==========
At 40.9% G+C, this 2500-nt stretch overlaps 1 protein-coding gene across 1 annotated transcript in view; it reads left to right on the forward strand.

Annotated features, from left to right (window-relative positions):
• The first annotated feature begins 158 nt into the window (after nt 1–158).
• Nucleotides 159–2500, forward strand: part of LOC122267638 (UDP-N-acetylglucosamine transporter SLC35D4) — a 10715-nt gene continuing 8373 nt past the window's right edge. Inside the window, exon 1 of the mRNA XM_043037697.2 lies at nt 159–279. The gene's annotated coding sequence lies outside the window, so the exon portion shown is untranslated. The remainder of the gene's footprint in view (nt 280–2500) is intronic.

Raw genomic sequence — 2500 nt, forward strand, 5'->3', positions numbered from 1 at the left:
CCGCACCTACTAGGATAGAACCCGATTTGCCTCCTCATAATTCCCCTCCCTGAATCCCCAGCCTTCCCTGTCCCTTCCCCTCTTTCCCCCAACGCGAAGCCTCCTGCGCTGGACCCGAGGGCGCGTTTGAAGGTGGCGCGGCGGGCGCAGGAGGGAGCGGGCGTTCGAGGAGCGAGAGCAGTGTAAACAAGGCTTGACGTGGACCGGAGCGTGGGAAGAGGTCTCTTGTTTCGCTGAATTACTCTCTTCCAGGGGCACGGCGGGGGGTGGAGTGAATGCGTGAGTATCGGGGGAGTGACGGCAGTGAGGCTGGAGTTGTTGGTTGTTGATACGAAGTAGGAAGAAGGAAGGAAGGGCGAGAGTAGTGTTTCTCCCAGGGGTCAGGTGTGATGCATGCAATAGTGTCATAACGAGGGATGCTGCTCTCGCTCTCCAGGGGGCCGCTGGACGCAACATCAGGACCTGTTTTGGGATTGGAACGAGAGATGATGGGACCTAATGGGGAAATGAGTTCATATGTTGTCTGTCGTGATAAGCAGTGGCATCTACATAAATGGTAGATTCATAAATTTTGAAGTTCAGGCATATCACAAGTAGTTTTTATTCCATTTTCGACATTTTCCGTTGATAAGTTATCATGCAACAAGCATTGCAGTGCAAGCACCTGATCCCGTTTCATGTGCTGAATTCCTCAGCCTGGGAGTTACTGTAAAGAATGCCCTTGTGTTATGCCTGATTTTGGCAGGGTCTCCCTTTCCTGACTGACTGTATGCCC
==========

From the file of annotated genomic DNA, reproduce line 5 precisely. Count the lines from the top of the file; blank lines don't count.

Raw genomic sequence — 2500 nt, forward strand, 5'->3', positions numbered from 1 at the left: